IATA data reveals demand for airfreight declined in October

Date Added: 1 December 2022

October 2022 global air cargo market data released by IATA illustrates that demand, measured in cargo-tonne-kilometers (CTKs), declined in the month by 13.6 percent compared with October of last year.

The decline in demand for international operations was similar at 13.5 per cent in the month, IATA added.

During the period, capacity was 0.6 percent below that of October 2021, the first year-on-year contraction since April of this year. Month-on-month capacity increased by 2.4 percent though, as carriers geared up in preparation for the year-end peak season. Overall international cargo capacity grew by 2.4 percent compared to October 2021.

In a statement, IATA said several factors in the operating environment should be noted. New export orders, a leading indicator of cargo demand, are shrinking in all markets except China and South Korea, which registered slightly higher new export orders in October. Despite the decline, latest global goods trade figures show a 5.6 percent expansion in September, a positive sign for the global economy. This is expected to primarily benefit maritime cargo, with a slight boost to air cargo as well said IATA.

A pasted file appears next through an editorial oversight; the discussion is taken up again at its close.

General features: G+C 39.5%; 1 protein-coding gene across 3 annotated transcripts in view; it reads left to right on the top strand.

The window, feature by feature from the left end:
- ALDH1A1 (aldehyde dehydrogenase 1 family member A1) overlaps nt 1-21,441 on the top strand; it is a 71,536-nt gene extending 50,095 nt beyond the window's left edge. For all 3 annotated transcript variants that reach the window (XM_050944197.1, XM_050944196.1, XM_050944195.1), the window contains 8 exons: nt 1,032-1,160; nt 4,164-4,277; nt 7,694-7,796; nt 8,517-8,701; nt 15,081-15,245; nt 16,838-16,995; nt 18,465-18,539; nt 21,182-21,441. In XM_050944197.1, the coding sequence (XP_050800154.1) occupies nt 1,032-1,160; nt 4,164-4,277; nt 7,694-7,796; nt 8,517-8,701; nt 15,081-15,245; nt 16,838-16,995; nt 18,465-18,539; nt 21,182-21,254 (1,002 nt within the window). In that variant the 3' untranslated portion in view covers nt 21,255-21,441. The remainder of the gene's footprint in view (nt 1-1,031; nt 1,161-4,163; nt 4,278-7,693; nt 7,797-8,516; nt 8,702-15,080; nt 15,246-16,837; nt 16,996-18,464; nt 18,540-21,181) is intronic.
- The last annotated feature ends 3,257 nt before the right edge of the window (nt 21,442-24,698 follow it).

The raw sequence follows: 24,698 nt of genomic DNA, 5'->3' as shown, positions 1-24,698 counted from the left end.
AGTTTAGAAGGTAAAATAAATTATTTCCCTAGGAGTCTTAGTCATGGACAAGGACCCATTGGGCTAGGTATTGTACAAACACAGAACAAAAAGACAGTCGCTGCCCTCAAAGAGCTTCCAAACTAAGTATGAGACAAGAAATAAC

The US dollar has seen a sharp appreciation, with the broad real effective exchange rate in September 2022 reaching the highest level since 1986.

A strong US dollar affects air cargo, as many costs [airfreight prices] are denominated in dollars, the currency’s appreciation adds another layer of cost on top of high inflation and high jet fuel prices.

Despite the unstable market, air cargo continues to demonstrate resilience as headwinds persist, the airline body stresses.“Cargo demand in October – while tracking below the exceptional performance of October 2021 – saw a 3.5 percent increase in demand compared to September.

“This indicates that the year-end will still bring a traditional peak-season boost despite economic uncertainties. But, as 2022 closes out, it appears that the current economic uncertainties will follow into the New Year and need continued close monitoring,” admits Willie Walsh, IATA’s director general.

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